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discursive

[ dih-skur-siv ]
/ dɪˈskɜr sɪv /
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See synonyms for: discursive / discursively / discursiveness on Thesaurus.com

adjective

passing aimlessly from one subject to another; digressive; rambling.
proceeding by reasoning or argument rather than intuition.

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“Was” is used for the indicative past tense of “to be,” and “were” is only used for the subjunctive past tense.

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Origin of discursive

From the Medieval Latin word discursīvus, dating back to 1590–1600. See discourse, -ive

OTHER WORDS FROM discursive

Dictionary.com Unabridged Based on the Random House Unabridged Dictionary, © Random House, Inc. 2021

Example sentences from the Web for discursive

British Dictionary definitions for discursive

discursive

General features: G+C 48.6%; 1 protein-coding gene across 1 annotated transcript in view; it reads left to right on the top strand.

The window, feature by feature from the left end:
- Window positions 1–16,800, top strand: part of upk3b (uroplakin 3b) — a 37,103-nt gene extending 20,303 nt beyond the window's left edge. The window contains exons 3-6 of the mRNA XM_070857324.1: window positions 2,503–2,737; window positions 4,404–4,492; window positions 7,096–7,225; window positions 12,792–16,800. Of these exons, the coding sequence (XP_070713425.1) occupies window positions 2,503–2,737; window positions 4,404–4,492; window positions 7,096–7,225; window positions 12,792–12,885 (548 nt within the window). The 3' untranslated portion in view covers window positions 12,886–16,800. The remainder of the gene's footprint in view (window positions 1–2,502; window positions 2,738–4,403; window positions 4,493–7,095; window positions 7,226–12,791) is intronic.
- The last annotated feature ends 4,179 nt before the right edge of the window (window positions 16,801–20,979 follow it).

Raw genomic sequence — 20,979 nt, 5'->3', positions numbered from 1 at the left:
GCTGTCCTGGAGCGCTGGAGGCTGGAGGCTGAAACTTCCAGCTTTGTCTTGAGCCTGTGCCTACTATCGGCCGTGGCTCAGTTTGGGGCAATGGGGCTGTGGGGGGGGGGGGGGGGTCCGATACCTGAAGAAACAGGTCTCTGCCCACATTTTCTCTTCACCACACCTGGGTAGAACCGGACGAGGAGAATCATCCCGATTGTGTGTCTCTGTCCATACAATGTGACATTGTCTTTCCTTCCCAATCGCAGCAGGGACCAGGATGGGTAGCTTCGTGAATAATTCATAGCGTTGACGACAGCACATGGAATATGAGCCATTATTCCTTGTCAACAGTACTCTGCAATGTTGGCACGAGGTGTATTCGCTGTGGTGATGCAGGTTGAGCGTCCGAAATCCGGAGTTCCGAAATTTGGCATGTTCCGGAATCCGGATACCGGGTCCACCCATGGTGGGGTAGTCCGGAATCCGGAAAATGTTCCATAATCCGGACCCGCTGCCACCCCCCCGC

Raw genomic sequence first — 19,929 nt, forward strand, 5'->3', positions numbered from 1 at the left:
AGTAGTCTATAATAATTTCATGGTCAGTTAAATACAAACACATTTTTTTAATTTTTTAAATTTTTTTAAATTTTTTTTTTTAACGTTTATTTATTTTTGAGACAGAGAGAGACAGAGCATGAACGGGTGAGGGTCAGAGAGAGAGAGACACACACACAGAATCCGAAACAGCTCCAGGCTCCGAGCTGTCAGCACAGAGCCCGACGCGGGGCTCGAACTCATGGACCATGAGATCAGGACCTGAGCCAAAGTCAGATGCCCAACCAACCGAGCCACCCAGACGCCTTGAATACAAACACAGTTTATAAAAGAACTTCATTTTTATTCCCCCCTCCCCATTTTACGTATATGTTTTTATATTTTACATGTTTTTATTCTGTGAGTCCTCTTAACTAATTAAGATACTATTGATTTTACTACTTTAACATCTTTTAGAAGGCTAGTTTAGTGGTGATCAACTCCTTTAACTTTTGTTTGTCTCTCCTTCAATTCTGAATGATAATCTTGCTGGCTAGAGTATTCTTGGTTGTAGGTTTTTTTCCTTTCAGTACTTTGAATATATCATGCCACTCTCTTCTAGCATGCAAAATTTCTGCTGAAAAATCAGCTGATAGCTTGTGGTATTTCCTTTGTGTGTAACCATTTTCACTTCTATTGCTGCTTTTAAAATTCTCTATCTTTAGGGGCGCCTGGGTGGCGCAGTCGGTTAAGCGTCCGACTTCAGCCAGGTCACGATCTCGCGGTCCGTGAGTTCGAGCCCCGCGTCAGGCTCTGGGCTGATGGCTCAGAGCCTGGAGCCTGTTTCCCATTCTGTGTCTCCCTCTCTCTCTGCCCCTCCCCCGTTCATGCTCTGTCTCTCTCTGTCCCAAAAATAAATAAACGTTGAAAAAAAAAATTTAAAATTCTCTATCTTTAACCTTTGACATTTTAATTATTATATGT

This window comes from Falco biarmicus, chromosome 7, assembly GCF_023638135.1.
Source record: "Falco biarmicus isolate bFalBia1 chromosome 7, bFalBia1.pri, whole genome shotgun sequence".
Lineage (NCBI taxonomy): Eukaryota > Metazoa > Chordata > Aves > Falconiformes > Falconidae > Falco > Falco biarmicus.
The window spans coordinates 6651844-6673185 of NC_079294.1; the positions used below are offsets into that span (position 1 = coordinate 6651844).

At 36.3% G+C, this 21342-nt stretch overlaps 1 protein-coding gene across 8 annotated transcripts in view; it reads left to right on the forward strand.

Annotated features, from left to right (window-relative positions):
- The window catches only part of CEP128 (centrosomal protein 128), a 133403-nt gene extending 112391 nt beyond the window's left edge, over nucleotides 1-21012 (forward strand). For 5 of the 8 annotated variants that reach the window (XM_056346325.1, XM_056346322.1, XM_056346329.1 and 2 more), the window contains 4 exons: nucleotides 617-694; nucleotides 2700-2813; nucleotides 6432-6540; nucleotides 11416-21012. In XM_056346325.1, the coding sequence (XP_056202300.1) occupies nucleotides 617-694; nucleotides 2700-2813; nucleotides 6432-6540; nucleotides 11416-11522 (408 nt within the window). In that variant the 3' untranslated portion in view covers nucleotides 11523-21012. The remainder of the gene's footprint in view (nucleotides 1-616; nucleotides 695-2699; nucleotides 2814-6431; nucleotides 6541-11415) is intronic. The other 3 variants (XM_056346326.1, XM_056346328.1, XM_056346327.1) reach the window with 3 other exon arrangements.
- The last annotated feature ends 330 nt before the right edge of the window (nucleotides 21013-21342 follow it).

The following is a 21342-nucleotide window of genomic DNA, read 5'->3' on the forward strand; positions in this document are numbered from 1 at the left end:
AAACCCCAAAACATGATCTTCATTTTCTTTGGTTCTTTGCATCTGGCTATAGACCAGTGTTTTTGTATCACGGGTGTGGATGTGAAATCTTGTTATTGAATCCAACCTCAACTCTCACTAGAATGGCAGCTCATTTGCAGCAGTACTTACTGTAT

/ (dɪˈskɜːsɪv) /

adjective

passing from one topic to another, usually in an unmethodical way; digressive
philosophy of or relating to knowledge obtained by reason and argument rather than intuitionCompare dianoetic

Derived forms of discursive

discursively, adverbdiscursiveness, noun

Word Origin for discursive

C16: from Medieval Latin discursīvus, from Late Latin discursus discourse
Collins English Dictionary - Complete & Unabridged 2012 Digital Edition © William Collins Sons & Co. Ltd. 1979, 1986 © HarperCollins Publishers 1998, 2000, 2003, 2005, 2006, 2007, 2009, 2012
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